and the United States in issuing a travel advisory, with the Korean alert
focused on Bohol.

South Korea is the Philippines’ largest source of tourists, accounting for about
a million travelers annually, or a fourth of last year’s total arrivals. We could
have drawn more, but violent attacks on Koreans in the Philippines in recent
years prevented what could have been robust growth in arrivals. The
kidnapping and gruesome murder of businessman Jee Ick-joo by anti-
narcotics police right inside Camp Crame further dampened Korean
enthusiasm for visiting the Philippines.

We should be confronting this crisis decisively especially because safer travel


destinations with similar tourist attractions beckon in Southeast Asia. As I
noted during my visit to Hanoi last week, Vietnam got over 10 million tourists
last year – double the number in the Philippines. One of Vietnam’s attractions
has to be its ability to ensure the safety of visitors.

***

Alejandra “Dading” Clemente, Rajah Tours Philippines chair and grand dame
of the industry, is urging the Department of Tourism to launch “a very
aggressive PR campaign” overseas to counteract the impact of the travel
advisories and negative news about the country. The DOT has a Special
Contingency Fund for emergencies and crises “like what we are having now,”
Clemente points out.

She told me yesterday that perceptions of the country particularly in its major
markets are “so negative, resulting in the continuous cancellation of
bookings.”
Unless this is dealt with quickly, she warned, it would mean “empty rooms in
most if not all hotels in Manila and resorts in major destinations.”

***

Clemente wrote a letter the other day to Tourism Secretary Wanda Teo,
expressing her concern and suggesting an industry dialogue to tackle the
crisis.

“We wish to convey to you the feeling of apprehension of the private sector of
the tourism industry,” Clemente wrote, adding that the travel advisories were
starting to take their toll on industry players.

She wrote: “Recent events have placed the Philippines in a negative light as a
tourism destination. The full blown media reporting on the beheading of
tourists and other serious terrorist activities in our major destinations such as
Bohol, Cebu and other places in Central Visayas has resulted in the
perception that the Philippines has become a dangerous place for tourists. We
have been experiencing cancellations of bookings for incentive and big groups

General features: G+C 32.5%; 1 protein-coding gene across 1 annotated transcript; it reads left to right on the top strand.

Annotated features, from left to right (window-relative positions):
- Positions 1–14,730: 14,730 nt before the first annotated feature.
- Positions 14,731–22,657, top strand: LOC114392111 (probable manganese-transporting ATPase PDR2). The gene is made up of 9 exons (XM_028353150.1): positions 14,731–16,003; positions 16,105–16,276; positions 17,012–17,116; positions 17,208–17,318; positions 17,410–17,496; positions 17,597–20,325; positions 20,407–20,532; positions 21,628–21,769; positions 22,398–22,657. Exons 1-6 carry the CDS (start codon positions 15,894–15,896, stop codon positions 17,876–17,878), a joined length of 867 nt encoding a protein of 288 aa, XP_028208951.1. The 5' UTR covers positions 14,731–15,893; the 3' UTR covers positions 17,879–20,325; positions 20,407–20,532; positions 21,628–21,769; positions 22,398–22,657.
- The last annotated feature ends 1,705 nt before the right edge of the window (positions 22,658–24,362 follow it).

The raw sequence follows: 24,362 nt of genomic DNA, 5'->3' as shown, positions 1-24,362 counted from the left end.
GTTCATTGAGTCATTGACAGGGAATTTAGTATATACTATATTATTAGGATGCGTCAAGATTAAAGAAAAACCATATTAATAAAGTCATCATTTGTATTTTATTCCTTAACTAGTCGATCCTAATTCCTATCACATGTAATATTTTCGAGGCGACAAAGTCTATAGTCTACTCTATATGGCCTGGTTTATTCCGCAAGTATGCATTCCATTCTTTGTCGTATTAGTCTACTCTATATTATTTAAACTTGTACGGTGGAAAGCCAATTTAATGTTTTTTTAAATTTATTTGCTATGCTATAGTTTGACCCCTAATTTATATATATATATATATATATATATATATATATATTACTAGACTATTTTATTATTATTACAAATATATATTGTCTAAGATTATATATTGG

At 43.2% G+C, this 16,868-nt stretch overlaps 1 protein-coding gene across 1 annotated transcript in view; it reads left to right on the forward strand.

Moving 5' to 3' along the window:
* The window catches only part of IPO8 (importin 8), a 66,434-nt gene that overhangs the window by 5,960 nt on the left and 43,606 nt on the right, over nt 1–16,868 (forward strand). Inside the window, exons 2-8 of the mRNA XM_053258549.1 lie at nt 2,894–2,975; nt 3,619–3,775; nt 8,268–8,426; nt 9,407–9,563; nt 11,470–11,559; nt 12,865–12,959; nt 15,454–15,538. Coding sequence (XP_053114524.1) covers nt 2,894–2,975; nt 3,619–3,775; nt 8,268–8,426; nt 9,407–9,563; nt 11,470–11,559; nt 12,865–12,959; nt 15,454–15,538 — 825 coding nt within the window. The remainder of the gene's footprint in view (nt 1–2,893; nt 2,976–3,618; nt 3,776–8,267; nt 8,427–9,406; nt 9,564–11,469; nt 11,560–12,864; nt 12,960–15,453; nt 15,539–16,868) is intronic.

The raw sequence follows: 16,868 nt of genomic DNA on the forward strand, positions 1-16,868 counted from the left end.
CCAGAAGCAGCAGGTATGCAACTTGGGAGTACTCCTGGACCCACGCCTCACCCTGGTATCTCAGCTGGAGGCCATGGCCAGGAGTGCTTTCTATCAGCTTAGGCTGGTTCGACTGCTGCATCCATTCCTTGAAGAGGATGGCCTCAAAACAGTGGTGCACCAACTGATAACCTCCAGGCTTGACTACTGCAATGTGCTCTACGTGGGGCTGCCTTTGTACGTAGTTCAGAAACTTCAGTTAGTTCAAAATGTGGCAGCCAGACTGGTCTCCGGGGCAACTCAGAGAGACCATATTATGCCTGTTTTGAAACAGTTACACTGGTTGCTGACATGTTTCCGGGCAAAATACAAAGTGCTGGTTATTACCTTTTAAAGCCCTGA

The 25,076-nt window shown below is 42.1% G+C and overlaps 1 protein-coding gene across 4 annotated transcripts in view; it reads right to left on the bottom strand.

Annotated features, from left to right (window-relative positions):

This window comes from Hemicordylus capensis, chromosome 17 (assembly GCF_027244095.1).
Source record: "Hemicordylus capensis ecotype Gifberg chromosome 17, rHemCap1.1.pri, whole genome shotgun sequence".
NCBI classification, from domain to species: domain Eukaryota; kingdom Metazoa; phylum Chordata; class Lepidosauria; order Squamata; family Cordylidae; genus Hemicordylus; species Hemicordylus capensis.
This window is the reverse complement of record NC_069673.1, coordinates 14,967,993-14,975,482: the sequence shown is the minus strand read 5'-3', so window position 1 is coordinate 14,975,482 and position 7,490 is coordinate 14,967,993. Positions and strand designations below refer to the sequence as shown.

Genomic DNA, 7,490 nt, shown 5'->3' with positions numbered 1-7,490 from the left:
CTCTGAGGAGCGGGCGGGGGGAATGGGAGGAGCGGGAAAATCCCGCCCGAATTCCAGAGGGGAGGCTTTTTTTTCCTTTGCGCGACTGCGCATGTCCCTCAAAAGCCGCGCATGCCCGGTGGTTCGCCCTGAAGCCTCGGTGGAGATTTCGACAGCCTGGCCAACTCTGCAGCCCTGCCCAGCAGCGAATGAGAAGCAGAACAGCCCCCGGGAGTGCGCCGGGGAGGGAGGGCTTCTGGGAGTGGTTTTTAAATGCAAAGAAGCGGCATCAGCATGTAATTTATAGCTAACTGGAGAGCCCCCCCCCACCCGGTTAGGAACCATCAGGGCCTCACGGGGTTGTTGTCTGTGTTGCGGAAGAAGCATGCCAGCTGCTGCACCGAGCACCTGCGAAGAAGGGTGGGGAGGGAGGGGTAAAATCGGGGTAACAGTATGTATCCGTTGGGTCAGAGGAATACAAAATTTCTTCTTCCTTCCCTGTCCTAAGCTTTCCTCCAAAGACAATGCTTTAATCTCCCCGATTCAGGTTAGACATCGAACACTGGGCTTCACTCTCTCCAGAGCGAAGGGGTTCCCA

from major markets namely, Japan, US and Europe. If this deteriorating
situation is not addressed immediately, it may adversely affect the flow of
tourism arrivals into the country.”

Clemente called for statements from the DOT “of a more reassuring and more
effective tone to convey a strong message.”

“Government and private sector need to act fast to arrest this very alarming
situation,” Clemente wrote.

***

While we are faced with this crisis, Vietnam is sprinting past us. I’ve been told
that European investors are increasingly picking Vietnam over the Philippines.
Foreign investors leaving China because of rising production costs are also
relocating to Vietnam.

Hanoi sees the value of tourism in driving economic growth especially in the
countryside. Jobs are created right in Vietnamese hometowns and they need
not leave their country to find decent employment. The government provides
the needed infrastructure such as roads.
Our tour guide in Vietnam, whose English name is Rocky, is 28 and the father
of a seven-month-old daughter. He took us to his three-story home, still under
construction, in Hai Duong City on our way back from Halong Bay. The house
was given to him and his wife by his parents-in-law. The house, with an area
of 125 square meters on every floor, is made of good-quality materials and
sits on about a hectare of farmland that the parents-in-law planted to flowers.

Demand in Hai Duong alone for the fragrant lilies and colorful gerbera is
enough to keep the flower farm in business. But Rocky, after being exposed to
foreign cultures in Hanoi, wants to set up a coffee shop-restaurant whose
ingredients are sourced straight from the farm. He likes to cook, he likes